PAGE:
displays Kelloggs products easily and effectively. This means that the supermarket uses less
staff time (and cost) in setting up a display. The display is attractive and easier for consumers
to choose from, increasing turnover for Kelloggs and Tesco.
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Managing the supply chain effectively

Having the right marketing mix ensures businesses have the right product, in the right place,
at the right time. Kelloggs manufactures the right products based on research into consumer
needs. It manages the distribution channels to place its products in stores. Its focus on cost-
effective systems ensures its prices are competitive. It works with retailers to improve promotion of
its products. Retailers want to hold limited stocks of products to reduce warehousing costs.
Kelloggs uses a system called just-in-time to provide an efficient stock inventory system.
Just-in-time means that just enough product is made to fulfil orders and limited stock is kept.
Kelloggs needs to get the balance right at each section of the supply chain. Late deliveries or
inability to deliver due to a lack of products might make retailers buy from competitors. Through
its collaborations with TDG and by relocating some of its warehousing, Kelloggs now has a more
efficient distribution system. Computerised stock holding systems ensure shelves are always full
and orders are delivered on time. This helps Kelloggs to keep stocks to a minimum. It also helps
customers like ASDA and Tesco to reduce their stocks too.

This illustrates the effectiveness of Kelloggs supply chain management (SCM). This was
achieved by a collaboration of industries within the supply chain. Each company works within
their specialist area to provide products and services to consumers.

a) Distribution has improved through the collaboration of Kelloggs, Kimberley Clark and TDG.
Storage, in itself, is investment without returns. Every day materials or products are on a shelf,
they are costing money without earning any profit. Retailers do not want a warehouse that is
unnecessarily full and neither do manufacturers. When deliveries are made, lorries need to
be full to minimise unit costs of transportation. This collaboration has helped all of these
aspects. Customers are guaranteed deliveries on time because stocks are monitored
effectively. Deliveries are cost effective as lorry capacity is used effectively. Retailers like ASDA
and Tesco benefit as they are kept stocked without storage costs. Therefore their advertising
yields good returns, as customers are always able to buy Kelloggs products.
b) The lean production system streamlines processes and eliminates waste. Computerised
warehousing means that products are manufactured efficiently, then transported straight
from the warehouse to retail customers. This avoids delay to customers. TDG keeps the
warehouse costs low through computerised heating and specialist transportation skills. The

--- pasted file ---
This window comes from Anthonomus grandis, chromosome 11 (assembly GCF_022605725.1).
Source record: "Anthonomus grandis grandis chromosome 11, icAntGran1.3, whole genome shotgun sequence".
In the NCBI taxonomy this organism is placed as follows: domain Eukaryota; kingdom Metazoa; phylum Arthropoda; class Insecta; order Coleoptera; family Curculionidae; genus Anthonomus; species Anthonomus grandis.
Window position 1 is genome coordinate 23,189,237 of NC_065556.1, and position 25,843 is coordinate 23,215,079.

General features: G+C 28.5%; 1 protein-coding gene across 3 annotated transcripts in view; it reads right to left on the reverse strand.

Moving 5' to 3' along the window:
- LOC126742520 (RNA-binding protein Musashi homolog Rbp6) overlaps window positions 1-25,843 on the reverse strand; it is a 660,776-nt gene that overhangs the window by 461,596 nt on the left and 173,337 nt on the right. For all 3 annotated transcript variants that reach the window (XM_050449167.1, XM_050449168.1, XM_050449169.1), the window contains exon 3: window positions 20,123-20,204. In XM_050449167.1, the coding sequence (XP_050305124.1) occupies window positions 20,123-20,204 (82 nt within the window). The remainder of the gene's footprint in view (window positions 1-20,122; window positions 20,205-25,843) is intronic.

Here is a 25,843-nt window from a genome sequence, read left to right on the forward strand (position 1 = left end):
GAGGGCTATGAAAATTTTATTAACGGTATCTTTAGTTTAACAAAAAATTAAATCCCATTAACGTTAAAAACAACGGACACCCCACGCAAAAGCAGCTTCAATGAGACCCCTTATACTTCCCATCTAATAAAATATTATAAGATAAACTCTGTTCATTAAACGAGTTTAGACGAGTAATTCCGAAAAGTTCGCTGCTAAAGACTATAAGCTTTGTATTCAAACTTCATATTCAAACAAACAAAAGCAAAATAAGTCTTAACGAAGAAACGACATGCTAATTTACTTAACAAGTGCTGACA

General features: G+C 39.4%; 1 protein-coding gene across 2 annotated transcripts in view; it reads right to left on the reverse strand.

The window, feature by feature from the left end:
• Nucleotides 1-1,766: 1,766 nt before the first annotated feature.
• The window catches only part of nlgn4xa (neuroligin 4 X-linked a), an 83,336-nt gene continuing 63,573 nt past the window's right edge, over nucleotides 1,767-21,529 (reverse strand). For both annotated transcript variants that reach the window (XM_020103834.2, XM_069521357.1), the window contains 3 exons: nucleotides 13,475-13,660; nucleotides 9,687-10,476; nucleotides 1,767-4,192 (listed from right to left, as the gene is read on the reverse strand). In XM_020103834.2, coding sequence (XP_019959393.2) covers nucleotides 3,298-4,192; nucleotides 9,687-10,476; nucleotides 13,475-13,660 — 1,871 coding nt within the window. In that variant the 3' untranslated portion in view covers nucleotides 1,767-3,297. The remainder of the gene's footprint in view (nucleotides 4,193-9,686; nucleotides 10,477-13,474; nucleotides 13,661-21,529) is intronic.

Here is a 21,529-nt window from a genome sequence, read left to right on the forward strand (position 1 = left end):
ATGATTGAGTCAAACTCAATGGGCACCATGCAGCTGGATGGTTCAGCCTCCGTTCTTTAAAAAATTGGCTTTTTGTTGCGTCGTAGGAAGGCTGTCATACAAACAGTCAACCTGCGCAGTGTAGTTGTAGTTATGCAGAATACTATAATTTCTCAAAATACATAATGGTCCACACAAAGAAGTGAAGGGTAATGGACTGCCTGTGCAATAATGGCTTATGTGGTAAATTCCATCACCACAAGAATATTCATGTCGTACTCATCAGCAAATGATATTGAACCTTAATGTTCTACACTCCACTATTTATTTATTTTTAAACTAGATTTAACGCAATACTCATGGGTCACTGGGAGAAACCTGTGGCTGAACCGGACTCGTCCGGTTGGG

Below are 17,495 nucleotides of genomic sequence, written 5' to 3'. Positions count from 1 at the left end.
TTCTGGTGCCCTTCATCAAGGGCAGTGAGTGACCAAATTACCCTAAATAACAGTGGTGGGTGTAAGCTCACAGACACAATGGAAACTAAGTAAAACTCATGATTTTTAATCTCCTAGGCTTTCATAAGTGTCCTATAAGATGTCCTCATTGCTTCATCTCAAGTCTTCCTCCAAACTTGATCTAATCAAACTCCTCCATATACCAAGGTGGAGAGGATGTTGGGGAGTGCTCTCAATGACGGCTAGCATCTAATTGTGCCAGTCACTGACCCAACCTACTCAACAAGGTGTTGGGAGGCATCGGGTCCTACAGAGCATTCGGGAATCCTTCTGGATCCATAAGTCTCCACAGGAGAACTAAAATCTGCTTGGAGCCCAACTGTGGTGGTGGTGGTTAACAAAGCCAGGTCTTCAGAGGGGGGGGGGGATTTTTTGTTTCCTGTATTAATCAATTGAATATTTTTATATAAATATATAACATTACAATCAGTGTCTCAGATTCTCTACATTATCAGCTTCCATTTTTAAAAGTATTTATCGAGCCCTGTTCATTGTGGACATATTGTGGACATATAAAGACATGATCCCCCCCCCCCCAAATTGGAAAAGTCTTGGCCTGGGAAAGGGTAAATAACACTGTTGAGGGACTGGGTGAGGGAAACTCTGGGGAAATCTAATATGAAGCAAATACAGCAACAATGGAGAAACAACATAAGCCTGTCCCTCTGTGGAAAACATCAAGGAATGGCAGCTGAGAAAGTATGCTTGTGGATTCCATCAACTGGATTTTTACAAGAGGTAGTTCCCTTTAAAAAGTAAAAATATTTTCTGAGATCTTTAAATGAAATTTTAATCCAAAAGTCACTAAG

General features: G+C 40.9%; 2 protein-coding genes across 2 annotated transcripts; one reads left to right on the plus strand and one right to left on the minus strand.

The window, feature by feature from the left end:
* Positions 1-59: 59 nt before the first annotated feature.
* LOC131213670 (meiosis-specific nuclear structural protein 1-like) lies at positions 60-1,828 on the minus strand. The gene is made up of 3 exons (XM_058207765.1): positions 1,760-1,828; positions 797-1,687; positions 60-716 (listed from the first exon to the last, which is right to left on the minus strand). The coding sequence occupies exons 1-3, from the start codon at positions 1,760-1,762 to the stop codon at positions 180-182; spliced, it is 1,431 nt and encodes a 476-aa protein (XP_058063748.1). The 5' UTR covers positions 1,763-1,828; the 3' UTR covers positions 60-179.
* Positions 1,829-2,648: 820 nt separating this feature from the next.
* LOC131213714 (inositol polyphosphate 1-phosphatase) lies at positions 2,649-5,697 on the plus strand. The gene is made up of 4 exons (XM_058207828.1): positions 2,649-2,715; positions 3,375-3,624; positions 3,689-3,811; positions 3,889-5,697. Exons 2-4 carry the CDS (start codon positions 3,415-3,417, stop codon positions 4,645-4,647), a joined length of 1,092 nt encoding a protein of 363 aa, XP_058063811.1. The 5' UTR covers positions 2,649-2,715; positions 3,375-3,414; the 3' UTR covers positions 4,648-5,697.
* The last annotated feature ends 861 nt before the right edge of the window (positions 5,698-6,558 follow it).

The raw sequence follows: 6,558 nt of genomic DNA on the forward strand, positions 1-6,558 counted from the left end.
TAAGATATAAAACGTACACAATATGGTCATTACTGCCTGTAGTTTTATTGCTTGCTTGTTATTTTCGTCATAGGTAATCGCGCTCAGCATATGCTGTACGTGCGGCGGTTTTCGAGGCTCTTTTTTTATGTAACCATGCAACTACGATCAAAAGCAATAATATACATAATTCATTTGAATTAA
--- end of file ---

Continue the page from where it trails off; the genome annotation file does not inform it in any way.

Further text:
computerised stockholding shows immediately when shelves are empty. This then
automatically generates orders to the manufacturing base at Trafford Park to replenish
stocks. This minimises waste and the lower costs have increased Kelloggs profits. This also
helps the company to keep prices competitive, which keep customers happy and loyal. The
effect on the environment is good too as heating and fuel costs are minimised.

The three sections of the industrial supply chain need to interact to ensure goods or services reach
consumers. The efficient delivery of the product to the consumer at the right price, in the right
place and at the right time will result in good business for each link of the chain. This takes
strategic planning and effective collaboration with all partners. Specialisation is more cost-effective
for Kelloggs and partnering with other industry specialists reduces costs to the business, the
customer and the environment. Kelloggs champions socially responsible operations. Through
effective supply chain management, it benefits itself, the environment and other businesses.

1.(a) Give a holistic view of Supply Chain Mangement and how it is especially important for large
scale multinational operators like Kelloggs ?
(b) Give three examples of how Kelloggs demonstrates good Supply Chain Management.
2.(a) Investigate and detail some of Kelloggs tertiary relationships. Why is it important for
Kelloggs to build good relationships with them.
(b) How can Kelloggs make improvements both for its business and for the environment?
3. Specialization is more cost-effective for Kelloggs and partnering with other industry specialists
reduces costs to the business, the customer and the environment. Explain this statement with
examples from outside the case.
4. Evaluate the pitfalls in large manufacturers like Kelloggs handing over the logistical side of their business to specialist companies like TDG.
5. Extract a sample of a B2B buyer-seller SLA from a local organization and briefly explain its components>.